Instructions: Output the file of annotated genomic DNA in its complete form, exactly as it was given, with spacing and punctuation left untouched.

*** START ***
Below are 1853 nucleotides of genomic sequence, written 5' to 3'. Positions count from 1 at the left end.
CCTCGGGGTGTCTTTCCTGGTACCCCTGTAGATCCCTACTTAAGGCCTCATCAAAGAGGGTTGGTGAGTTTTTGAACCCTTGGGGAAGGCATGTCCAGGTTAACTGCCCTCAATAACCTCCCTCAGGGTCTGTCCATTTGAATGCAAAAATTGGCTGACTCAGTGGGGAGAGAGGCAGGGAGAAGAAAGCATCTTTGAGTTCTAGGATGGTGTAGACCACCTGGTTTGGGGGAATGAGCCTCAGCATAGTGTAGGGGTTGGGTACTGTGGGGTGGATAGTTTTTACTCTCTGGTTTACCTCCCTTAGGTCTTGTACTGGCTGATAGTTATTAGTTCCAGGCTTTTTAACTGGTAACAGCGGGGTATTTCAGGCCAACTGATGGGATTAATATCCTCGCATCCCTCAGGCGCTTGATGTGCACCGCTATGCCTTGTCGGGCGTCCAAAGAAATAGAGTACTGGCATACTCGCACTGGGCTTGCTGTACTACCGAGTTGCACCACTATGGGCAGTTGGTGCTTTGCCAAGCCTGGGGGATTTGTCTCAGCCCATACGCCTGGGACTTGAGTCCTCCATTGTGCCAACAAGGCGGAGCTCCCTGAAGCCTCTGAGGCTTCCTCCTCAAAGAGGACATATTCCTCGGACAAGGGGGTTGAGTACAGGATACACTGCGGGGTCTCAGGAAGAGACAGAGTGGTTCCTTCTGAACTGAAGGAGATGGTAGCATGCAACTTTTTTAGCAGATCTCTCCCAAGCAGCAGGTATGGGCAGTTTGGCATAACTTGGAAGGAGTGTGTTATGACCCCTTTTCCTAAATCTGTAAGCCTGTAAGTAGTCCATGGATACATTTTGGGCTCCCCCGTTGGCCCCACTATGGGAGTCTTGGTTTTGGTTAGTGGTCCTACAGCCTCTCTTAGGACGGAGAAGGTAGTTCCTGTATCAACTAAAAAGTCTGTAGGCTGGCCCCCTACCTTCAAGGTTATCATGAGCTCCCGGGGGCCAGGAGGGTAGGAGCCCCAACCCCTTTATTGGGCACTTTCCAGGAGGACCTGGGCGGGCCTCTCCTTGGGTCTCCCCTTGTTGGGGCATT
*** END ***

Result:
Below are 1853 nucleotides of genomic sequence, written 5' to 3'. Positions count from 1 at the left end.
CCTCGGGGTGTCTTTCCTGGTACCCCTGTAGATCCCTACTTAAGGCCTCATCAAAGAGGGTTGGTGAGTTTTTGAACCCTTGGGGAAGGCATGTCCAGGTTAACTGCCCTCAATAACCTCCCTCAGGGTCTGTCCATTTGAATGCAAAAATTGGCTGACTCAGTGGGGAGAGAGGCAGGGAGAAGAAAGCATCTTTGAGTTCTAGGATGGTGTAGACCACCTGGTTTGGGGGAATGAGCCTCAGCATAGTGTAGGGGTTGGGTACTGTGGGGTGGATAGTTTTTACTCTCTGGTTTACCTCCCTTAGGTCTTGTACTGGCTGATAGTTATTAGTTCCAGGCTTTTTAACTGGTAACAGCGGGGTATTTCAGGCCAACTGATGGGATTAATATCCTCGCATCCCTCAGGCGCTTGATGTGCACCGCTATGCCTTGTCGGGCGTCCAAAGAAATAGAGTACTGGCATACTCGCACTGGGCTTGCTGTACTACCGAGTTGCACCACTATGGGCAGTTGGTGCTTTGCCAAGCCTGGGGGATTTGTCTCAGCCCATACGCCTGGGACTTGAGTCCTCCATTGTGCCAACAAGGCGGAGCTCCCTGAAGCCTCTGAGGCTTCCTCCTCAAAGAGGACATATTCCTCGGACAAGGGGGTTGAGTACAGGATACACTGCGGGGTCTCAGGAAGAGACAGAGTGGTTCCTTCTGAACTGAAGGAGATGGTAGCATGCAACTTTTTTAGCAGATCTCTCCCAAGCAGCAGGTATGGGCAGTTTGGCATAACTTGGAAGGAGTGTGTTATGACCCCTTTTCCTAAATCTGTAAGCCTGTAAGTAGTCCATGGATACATTTTGGGCTCCCCCGTTGGCCCCACTATGGGAGTCTTGGTTTTGGTTAGTGGTCCTACAGCCTCTCTTAGGACGGAGAAGGTAGTTCCTGTATCAACTAAAAAGTCTGTAGGCTGGCCCCCTACCTTCAAGGTTATCATGAGCTCCCGGGGGCCAGGAGGGTAGGAGCCCCAACCCCTTTATTGGGCACTTTCCAGGAGGACCTGGGCGGGCCTCTCCTTGGGTCTCCCCTTGTTGGGGCATT